Three centuries later, philosopher John Stuart Mill questioned the practicality of achieving a Utopia — popularizing the term “dystopia” in a speech to the House of Commons.
As they presented their case this past week for ousting the President, Democrats summoned a dystopian vision of Donald Trump’s America: a rampaging virus, record unemployment and democracy in danger. Over four nights, convention speakers, including Barack and Michelle Obama, Kamala Harris, Bernie Sanders and Jill Biden, invoked decency, empathy, democracy, diversity and unity to rally voters behind Joe Biden. Trump is clueless about the Covid-19 pandemic and completely out of his depth in his job, they said. “It is what it is,” Michelle Obama concluded, echoing the President’s own recent comment.
But that was last week. Starting Monday Republicans will have a chance to strike back at their convention, to defend Trump’s presidency and to warn Americans not to entrust the White House to Democrats. And the outlines of their own fearsome dystopia are not hard to imagine. On Friday, Vice President Mike Pence said on Fox News, “Joe Biden said last night that democracy was on the ballot, character’s on the ballot. Well, the economy is on the ballot, law and order is on the ballot, and the American people know it.”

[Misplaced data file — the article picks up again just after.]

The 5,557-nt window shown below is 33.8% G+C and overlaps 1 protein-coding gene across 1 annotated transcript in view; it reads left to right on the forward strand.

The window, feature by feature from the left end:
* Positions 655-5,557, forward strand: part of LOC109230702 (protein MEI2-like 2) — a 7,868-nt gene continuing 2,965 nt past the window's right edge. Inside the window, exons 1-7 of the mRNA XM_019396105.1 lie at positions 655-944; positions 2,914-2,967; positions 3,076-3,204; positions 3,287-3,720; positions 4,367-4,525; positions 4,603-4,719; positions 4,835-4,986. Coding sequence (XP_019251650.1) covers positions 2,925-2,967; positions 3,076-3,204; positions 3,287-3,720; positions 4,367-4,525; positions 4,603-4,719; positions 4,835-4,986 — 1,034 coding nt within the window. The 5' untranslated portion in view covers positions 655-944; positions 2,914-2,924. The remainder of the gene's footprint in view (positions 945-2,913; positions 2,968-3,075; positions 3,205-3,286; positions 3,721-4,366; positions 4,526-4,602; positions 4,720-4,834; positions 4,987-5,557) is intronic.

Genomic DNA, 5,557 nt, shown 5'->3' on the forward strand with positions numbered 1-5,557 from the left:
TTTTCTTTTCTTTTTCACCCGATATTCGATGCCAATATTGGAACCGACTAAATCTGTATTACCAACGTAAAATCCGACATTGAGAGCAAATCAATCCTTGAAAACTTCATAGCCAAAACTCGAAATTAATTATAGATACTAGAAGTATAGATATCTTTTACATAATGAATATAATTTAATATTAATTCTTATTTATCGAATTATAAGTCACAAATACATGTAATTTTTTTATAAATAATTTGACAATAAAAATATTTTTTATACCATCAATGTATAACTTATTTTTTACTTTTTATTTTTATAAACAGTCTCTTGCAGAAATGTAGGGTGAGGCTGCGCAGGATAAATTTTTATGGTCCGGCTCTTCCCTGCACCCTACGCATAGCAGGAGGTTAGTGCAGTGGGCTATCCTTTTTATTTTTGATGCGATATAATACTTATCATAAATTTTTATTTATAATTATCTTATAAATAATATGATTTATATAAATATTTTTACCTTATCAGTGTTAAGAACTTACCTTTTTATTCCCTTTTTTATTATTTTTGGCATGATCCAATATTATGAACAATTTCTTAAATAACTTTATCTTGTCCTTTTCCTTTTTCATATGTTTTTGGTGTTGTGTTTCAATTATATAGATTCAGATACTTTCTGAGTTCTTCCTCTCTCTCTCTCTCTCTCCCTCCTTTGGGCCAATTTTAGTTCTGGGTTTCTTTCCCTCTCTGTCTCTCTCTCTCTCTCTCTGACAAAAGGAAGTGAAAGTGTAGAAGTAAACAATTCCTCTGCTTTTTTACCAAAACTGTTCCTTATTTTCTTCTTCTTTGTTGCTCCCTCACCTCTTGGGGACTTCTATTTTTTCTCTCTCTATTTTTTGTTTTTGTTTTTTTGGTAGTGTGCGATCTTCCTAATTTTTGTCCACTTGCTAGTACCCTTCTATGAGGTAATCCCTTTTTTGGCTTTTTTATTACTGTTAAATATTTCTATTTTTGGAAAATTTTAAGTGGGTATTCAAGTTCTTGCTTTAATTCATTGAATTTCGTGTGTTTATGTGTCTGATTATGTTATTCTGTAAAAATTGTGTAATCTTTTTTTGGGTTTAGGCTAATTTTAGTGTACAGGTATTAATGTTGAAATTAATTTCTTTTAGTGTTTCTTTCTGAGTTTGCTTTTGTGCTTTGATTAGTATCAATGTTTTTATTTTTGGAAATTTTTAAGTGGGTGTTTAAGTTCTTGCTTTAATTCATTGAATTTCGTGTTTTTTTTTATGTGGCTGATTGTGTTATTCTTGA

Looking ahead to the RNC, David Axelrod wrote, “What may seem like a humane, common sense agenda to most Americans this week will be cast by Trump and the Republicans as nothing more than job-crushing environmental regulations; amnesty for ‘illegals’ and open borders; an attack on police that invites urban violence and anarchy; onerous new taxation and a radical assault on the Second Amendment.”
Praise for Biden
And it’s not only about the election, Melvin wrote. “Delayed deliveries harm the public. It’s the customer who comes first thing in the morning to get a medicine they urgently need and can’t wait for. It’s your paycheck you need to put food on the table. It’s that new coat your child needs for winter. It’s your passport you’ve eagerly waited on. Your reading list for the new semester. Your 12th birthday card. Your new face mask. The ways the Postal Service affects our lives are endless.”
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